The streaming music business operates on razor-thin margins and is extremely challenging, but SoundCloud finds itself in a particularly tricky position. In recent years, the money-losing company reportedly held acquisition talks with Twitter and Spotify, both of which fell through. In the meantime, its financial struggles have continued. Earlier this year, it posted a $52 million loss for the year 2015, but vowed to turn things around with revenue from its new subscription tiers. In January, Ljung projected 137% growth in revenue this year.


Yesterday, he wrote in a blog post that the company has more than doubled its revenue in the last year.  The company raised a $70 million debt round in in March to stay afloat while it sought a reported $100 million in additional investment. It has yet to secure that investment and is once again rumored to be looking for a buyer. This time, French music service Deezer is rumored to be interested.

Related: Why 2017 Is The Year Of Reckoning For The Streaming Music Business

In addition to the London and San Francisco layoffs, SoundCloud also reportedly made deep cuts at its New York office. According to former employee Patrick Ellis on Twitter, “all of New York engineering” was let go, along with “the entire payments and subscription team.” Further details about which departments were hit the hardest are still emerging. A company spokesman confirmed that the cuts affect “all levels and teams,” but wouldn’t clarify further. A multi-city 10-year anniversary staff party that SoundCloud was supposed to host this week has been abruptly canceled, including parties scheduled for today in Berlin and London, multiple sources tell Fast Company.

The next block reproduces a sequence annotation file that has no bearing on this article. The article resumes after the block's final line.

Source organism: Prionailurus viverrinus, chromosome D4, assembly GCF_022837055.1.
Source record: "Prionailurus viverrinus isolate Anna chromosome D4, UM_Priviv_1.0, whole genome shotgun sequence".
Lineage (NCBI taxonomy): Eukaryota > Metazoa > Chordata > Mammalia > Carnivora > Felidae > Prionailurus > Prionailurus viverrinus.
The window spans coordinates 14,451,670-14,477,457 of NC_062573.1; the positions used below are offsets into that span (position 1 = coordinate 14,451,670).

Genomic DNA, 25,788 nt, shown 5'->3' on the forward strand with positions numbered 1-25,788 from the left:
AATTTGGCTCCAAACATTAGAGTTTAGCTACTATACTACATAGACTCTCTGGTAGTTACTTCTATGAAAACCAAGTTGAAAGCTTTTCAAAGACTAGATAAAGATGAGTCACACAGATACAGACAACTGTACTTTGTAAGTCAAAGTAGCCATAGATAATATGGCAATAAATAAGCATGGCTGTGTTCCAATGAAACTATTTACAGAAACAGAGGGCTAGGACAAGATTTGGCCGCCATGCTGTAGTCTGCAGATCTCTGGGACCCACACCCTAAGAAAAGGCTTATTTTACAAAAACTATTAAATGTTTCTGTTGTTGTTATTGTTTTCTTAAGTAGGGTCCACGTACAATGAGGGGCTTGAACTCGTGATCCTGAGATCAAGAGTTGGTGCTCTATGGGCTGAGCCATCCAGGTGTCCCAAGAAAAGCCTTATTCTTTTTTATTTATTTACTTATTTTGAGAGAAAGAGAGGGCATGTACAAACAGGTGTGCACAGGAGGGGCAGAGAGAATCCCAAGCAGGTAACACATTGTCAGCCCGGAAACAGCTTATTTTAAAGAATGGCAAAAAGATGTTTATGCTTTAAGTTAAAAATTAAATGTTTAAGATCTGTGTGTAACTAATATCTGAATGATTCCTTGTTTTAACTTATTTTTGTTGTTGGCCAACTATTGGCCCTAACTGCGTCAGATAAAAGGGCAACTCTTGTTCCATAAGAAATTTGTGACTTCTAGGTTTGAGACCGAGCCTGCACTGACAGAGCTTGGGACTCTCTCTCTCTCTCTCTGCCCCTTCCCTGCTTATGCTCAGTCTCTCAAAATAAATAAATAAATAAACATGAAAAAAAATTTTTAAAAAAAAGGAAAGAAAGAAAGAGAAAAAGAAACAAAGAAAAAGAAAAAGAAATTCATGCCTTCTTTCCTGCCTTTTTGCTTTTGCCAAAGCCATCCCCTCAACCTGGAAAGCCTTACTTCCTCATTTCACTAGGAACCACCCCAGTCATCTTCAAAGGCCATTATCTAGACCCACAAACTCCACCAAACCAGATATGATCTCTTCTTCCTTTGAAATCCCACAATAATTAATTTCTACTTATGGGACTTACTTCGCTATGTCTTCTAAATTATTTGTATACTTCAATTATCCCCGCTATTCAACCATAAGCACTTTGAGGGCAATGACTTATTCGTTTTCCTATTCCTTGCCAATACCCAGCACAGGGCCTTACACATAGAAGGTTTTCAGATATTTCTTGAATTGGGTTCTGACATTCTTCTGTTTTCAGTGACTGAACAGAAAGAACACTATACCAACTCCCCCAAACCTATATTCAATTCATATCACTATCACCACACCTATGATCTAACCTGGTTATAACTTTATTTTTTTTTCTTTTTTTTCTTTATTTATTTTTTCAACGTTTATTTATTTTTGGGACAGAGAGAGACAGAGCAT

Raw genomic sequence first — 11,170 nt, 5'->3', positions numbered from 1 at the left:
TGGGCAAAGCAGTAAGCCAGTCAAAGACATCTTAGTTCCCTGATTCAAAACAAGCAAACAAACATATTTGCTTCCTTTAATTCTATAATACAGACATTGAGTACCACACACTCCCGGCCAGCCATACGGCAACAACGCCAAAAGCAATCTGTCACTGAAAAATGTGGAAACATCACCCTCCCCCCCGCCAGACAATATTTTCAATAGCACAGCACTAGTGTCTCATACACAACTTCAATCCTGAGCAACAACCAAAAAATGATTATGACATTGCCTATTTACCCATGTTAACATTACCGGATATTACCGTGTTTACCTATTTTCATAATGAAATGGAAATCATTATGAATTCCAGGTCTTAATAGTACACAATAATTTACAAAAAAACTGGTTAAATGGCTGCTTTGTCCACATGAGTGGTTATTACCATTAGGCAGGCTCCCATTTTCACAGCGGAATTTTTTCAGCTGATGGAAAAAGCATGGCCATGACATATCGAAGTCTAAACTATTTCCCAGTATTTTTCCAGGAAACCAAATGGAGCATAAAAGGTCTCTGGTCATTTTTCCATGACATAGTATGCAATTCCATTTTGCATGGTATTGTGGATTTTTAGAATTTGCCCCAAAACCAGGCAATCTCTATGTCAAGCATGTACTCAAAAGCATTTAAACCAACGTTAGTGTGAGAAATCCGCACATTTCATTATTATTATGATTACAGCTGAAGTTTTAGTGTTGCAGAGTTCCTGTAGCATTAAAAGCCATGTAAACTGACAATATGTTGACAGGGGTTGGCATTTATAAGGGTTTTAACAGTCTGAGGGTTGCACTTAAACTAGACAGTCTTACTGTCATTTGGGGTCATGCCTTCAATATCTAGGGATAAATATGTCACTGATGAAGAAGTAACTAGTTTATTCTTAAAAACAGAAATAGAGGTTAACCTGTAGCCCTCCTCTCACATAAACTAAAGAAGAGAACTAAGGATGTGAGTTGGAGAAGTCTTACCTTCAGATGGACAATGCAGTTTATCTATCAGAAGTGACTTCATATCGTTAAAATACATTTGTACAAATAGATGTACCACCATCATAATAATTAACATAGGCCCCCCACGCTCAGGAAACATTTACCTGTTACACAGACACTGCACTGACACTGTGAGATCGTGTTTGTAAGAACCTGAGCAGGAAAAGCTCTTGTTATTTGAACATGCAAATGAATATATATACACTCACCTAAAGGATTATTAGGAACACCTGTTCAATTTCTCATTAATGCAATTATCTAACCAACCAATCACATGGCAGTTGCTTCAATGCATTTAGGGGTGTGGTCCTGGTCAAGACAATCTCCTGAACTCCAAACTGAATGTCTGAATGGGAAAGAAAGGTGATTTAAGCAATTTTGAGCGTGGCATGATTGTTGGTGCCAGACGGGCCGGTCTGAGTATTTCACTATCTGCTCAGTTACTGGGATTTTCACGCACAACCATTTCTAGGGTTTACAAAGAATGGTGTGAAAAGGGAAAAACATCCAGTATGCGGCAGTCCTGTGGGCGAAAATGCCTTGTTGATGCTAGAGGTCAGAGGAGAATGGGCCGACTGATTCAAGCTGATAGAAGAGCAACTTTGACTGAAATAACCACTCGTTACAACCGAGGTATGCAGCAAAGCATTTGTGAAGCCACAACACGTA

So what does this consolidation mean for SoundCloud? In the short term, it obviously makes it even harder for the company to operate, build out its product, and compete. And even though Ljung’s blog post frames the cuts as a way to accelerate the company’s “path to profitability and [stay] in control of SoundCloud’s independent future,” it’s hard to imagine that an acquisition is not on the horizon.

As drastic as the cost savings of laying off 173 people may be, streaming music is still an incredibly difficult business for almost any company. And if Ellis’s claims about departures on the monetization side are true, it’s difficult to envision any dramatic growth in subscription revenue for SoundCloud. Even if subscriptions did grow, profits are still difficult to achieve thanks to the enormous cost of licensing music from all the major labels. Not even more established players like Spotify or Pandora have managed to turn an enduring profit.

The most likely scenario, as many in the industry have long assumed, still seems to be an acquisition. Indeed, deep cuts—especially on the monetization side—would make a lot more sense if a more established organization was poised to take over the company. Still, this type of consolidation tends to come after an acquisition, suggesting that something more desperate and urgent may be at play. The downsizing may have been necessary to secure an investment, court a buyer, or simply stave off financial catastrophe. Either way, it was abrupt.


Whatever’s on the horizon for SoundCloud, don’t expect the news cycle to stay quiet for long. The clock, perhaps now more than ever, is ticking.

About the author

John Paul Titlow is a writer at Fast Company focused on music and technology, among other things.